Breast implant surgery remains to be one of the most popular surgical cosmetic surgeries for women. It has been around for many years now, and changing the lives with over thousands of cases done yearly.
According to the president of ACCS (Australasian College of Cosmetic Surgery) , Dr. Russel Knudsen, there were approximately 16,000 breast augmentation cases in Australia in 2010 alone.
But aside from what it can do to improve the way your chest look, there are also certain risks involved, which boils down to the question on whether breast implants are safe?
What are the risks involved?
The risks involved with breast implants include pain, rupture, capsular contracture, disfigurement, and infection.
Pain and how to avoid it
Pain is something that is always a possible outcome with breast implant surgery. With it being an invasive procedure, it is expected that you would feel pain once the anesthesia wears off. Pain is also present in cases where there is infection or when a patient experiences a capsular contracture.
Pain cannot be eliminated, although the intensity and severity can be minimized when you take pain medications as prescribed. You can also relieve it by applying a cold compress over the area and when you continue to wear the elastic bandage or surgical bra provided after surgery.
If pain is not subsiding or if it is increasing in intensity, it should be time that the patients consult this with their doctor. This could be an indicative sign of a complication, usually an infection. You can avoid pain caused by an infection when you ensure that you keep the surgical site clean and when you follow antibiotic treatment properly.
The risks of breast implant rupture and how to minimize it
Rupture is also a common problem that is brought to light as of recent reports.
There are different causes of implant rupture, but what makes this occurrence dangerous is when the patient is exposed to the material inside. Saline doesn’t make any cause for concern; silicone however would have to be removed.
Implant rupture is always a possibility which is why doctors suggest that once you get implants you need to take yearly exams to regularly assess their condition.
- PIP breast implant rupture scandal
The infamous French PIP (Poly Implant Protheses) implants have been the subject of a number of complaints due to their high rupture rate. Adding to that research has proven that they are made out of industrial grade materials instead of the medical grade fillers. This means that these breast implants contain contaminants.
To be more specific, the implants are made out of cheap industrial silicone that is the same material used to make mattresses. The reason why the manufacturer opted to use these was to cut back on costs. Unfortunately these turned out really bad because the cases of ruptured implants have alarmingly increased. French authorities place it at a 5% rate, while it was a 1% in Britain, which was in line with industry standards. This led those who had the implants to worry about how they are going to be affected by it.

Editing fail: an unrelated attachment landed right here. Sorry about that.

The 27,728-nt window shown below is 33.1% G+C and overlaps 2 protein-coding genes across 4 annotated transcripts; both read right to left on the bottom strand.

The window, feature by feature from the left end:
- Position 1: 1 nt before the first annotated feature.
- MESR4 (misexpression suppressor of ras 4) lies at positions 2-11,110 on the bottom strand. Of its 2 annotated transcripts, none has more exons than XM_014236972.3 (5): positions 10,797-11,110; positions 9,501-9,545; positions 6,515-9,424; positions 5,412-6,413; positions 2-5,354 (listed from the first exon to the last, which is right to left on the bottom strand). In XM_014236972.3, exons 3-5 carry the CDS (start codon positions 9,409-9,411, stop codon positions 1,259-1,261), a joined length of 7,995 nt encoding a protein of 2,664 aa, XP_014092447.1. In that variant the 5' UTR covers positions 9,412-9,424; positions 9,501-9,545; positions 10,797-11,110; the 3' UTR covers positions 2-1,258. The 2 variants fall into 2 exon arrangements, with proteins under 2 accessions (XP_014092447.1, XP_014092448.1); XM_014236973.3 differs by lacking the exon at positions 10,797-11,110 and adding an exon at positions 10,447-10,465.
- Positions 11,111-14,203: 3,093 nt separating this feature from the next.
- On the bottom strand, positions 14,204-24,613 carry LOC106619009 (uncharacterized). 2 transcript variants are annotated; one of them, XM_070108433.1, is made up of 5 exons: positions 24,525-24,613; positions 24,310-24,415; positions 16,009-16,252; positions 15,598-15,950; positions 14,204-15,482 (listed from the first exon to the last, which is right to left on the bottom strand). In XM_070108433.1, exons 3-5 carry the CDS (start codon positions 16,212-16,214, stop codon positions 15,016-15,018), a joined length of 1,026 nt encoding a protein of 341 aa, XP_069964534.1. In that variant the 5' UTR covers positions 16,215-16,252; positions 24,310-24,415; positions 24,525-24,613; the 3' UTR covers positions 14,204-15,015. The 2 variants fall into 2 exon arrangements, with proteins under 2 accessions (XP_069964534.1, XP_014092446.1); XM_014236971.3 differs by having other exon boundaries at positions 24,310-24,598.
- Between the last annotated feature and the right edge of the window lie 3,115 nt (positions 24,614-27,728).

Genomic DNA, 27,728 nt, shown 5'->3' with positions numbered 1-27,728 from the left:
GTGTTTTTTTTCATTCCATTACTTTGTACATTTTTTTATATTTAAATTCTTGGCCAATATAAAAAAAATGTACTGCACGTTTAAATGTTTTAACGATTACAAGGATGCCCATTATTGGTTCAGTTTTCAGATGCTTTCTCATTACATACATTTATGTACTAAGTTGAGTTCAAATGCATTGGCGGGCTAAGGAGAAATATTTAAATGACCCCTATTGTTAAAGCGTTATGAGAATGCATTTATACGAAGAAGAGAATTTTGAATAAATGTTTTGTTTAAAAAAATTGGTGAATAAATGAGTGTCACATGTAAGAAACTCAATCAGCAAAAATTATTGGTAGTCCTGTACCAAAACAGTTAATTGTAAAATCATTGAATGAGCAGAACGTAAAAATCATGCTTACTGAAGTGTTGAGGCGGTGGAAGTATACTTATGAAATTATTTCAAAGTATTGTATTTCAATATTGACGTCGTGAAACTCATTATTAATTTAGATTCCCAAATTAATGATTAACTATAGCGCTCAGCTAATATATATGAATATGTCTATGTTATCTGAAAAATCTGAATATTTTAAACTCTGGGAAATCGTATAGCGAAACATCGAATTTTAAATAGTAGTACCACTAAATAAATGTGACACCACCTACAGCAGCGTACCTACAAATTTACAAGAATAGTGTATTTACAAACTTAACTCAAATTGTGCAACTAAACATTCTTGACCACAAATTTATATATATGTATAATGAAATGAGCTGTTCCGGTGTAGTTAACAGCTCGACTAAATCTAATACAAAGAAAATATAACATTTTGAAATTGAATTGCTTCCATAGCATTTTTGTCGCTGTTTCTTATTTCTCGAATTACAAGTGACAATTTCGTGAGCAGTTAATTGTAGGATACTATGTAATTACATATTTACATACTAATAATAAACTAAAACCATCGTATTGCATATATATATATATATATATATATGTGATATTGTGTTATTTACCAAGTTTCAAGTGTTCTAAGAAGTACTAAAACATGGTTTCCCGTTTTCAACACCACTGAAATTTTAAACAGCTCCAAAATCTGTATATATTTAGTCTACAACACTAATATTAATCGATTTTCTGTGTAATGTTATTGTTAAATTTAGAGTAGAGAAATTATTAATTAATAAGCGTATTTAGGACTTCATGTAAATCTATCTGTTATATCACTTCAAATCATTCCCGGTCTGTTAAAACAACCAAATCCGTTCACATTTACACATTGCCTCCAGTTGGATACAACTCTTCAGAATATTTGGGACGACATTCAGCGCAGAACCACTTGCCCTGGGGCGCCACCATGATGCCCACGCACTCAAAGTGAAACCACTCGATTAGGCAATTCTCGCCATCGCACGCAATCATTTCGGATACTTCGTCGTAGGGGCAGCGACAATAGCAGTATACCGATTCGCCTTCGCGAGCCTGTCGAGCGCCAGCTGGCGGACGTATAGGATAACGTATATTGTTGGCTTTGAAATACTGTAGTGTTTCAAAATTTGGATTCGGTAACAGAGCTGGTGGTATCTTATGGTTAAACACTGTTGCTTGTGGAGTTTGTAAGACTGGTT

As a result French authorities called for a worldwide alert in December 2011 with 30,000 French women advised to have their breast implants removed.
Today, the final report regarding PIP breast implants released in July 2012 was that the gel material it contained does not have a long-term effect on health. NHS director Prof. Sir Bruce Keogh notes that although they have double the rupture rate compared to other implants, these implants are not toxic or carcinogenic. Watch the video below.
The risk of capsular contracture and how to avoid it
Another risk that one could encounter with breast implants is capsular contracture. This is a painful complication as the body’s reaction to the foreign material – this would be your breast implants. A capsule that is made out of scar tissue forms around the implants. Although this is really a beneficial reaction, it can become painful when the capsule contracts and squeezes on the implant. The severity of pain is graded on the Baker scale, from grade 1 to 4.
Aside from the pain, another concern with capsular contracture is that it can result to implant shifting, deformation and breast hardening.
The surgeon may use certain medications to be applied in the breast pocket to prevent the chances of capsular contracture. The type of placement can also help in preventing capsular contractures. For instance, it is better to have the partial or complete submuscular placement instead of the over-the-muscle approach.
Silicone breast implants are known to have a higher risk for producing capsular contractures, while textured implants are said to have lower incidence with this problem.
Post-operative massage and timely emptying of the drains can also hinder the problem. Taking vitamin E can also help soften collagen fibers, which are one of the basic components of the capsule. Continued use of compression garments during the immediate post-operative period can also avoid capsular contractures.
The possibility of infection and how to minimize it